Gridded Area-Averaged Daily Precipitation via Conditional Interpolation

B. C. Hewitson University of Cape Town, Rondebosch, South Africa

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R. G. Crane The Pennsylvania State University, University Park, Pennsylvania

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Abstract

A growing need for gridded observational datasets of area-average values to support research, specifically in relation to climate models, raises questions about the adequacy of traditional interpolation techniques. Conventional interpolation techniques (particularly for precipitation) suffer from not recognizing the changing spatial representivity of stations as a function of the driving synoptic state, nor the bounded nature of the precipitation field—that the precipitation field is spatially discontinuous. Further, many interpolation techniques explicitly estimate new point location values, and do not directly address the need arising from climate modeling for area-average values.

A new procedure, termed conditional interpolation, is presented to estimate daily gridded area-average precipitation from station observations. The approach explicitly recognizes that the point observations represent a mixture of synoptic forcing shared in common with surrounding stations, and a response that is unique to the station. Consequently the spatial representivity of a station is conditional on the synoptic forcing and is a function of the radial direction from the station. The conditional interpolation accommodates this in a two-stage process through conditioning the interpolation parameters as a function of the synoptic state. First, the spatial pattern of wet/dry conditions is estimated, following which the magnitude of the precipitation is derived for those locations determined as “wet.” In a test based on a high-resolution dataset for South Africa the conditional interpolation is very effective in defining the spatial extent of the precipitation field. It then derives gridded values that are representative of the area average. In comparison, both these characteristics appear to be significantly overestimated by one of the commonly used interpolation schemes (Cressman interpolation). Overall the interpolation conditioned by the synoptic state appears to better estimate realistic gridded area-average values.

Corresponding author address: B. C. Hewitson, ENGEO Department, University of Cape Town, Private Bag, Rondebosch 7701, South Africa. Email: hewitson@egs.uct.ac.za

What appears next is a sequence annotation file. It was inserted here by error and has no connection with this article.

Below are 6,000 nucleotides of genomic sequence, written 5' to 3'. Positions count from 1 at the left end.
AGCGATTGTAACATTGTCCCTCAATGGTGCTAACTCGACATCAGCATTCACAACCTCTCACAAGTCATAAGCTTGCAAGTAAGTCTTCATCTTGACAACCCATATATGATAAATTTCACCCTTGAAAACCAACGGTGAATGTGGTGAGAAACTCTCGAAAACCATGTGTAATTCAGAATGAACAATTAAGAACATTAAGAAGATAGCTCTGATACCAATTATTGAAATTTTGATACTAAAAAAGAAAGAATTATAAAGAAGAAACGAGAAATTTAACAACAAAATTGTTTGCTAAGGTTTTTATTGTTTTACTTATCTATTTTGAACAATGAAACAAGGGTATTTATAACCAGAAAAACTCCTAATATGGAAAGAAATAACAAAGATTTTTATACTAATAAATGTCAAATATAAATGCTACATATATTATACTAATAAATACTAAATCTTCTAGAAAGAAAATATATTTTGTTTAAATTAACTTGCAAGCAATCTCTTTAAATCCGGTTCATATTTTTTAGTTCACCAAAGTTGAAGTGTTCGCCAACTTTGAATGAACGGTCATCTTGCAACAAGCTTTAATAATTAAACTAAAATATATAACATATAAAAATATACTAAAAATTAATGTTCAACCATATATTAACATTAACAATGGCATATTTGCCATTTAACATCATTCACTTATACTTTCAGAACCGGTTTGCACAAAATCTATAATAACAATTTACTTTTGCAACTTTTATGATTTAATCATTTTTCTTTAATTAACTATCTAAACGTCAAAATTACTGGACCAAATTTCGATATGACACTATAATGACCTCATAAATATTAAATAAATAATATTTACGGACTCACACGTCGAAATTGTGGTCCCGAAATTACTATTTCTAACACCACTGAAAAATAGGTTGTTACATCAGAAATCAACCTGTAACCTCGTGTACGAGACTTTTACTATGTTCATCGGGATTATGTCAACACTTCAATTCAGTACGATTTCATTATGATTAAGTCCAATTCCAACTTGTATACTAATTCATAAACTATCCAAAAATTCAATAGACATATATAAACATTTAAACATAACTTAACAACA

Abstract

A growing need for gridded observational datasets of area-average values to support research, specifically in relation to climate models, raises questions about the adequacy of traditional interpolation techniques. Conventional interpolation techniques (particularly for precipitation) suffer from not recognizing the changing spatial representivity of stations as a function of the driving synoptic state, nor the bounded nature of the precipitation field—that the precipitation field is spatially discontinuous. Further, many interpolation techniques explicitly estimate new point location values, and do not directly address the need arising from climate modeling for area-average values.

A new procedure, termed conditional interpolation, is presented to estimate daily gridded area-average precipitation from station observations. The approach explicitly recognizes that the point observations represent a mixture of synoptic forcing shared in common with surrounding stations, and a response that is unique to the station. Consequently the spatial representivity of a station is conditional on the synoptic forcing and is a function of the radial direction from the station. The conditional interpolation accommodates this in a two-stage process through conditioning the interpolation parameters as a function of the synoptic state. First, the spatial pattern of wet/dry conditions is estimated, following which the magnitude of the precipitation is derived for those locations determined as “wet.” In a test based on a high-resolution dataset for South Africa the conditional interpolation is very effective in defining the spatial extent of the precipitation field. It then derives gridded values that are representative of the area average. In comparison, both these characteristics appear to be significantly overestimated by one of the commonly used interpolation schemes (Cressman interpolation). Overall the interpolation conditioned by the synoptic state appears to better estimate realistic gridded area-average values.

Corresponding author address: B. C. Hewitson, ENGEO Department, University of Cape Town, Private Bag, Rondebosch 7701, South Africa. Email: hewitson@egs.uct.ac.za

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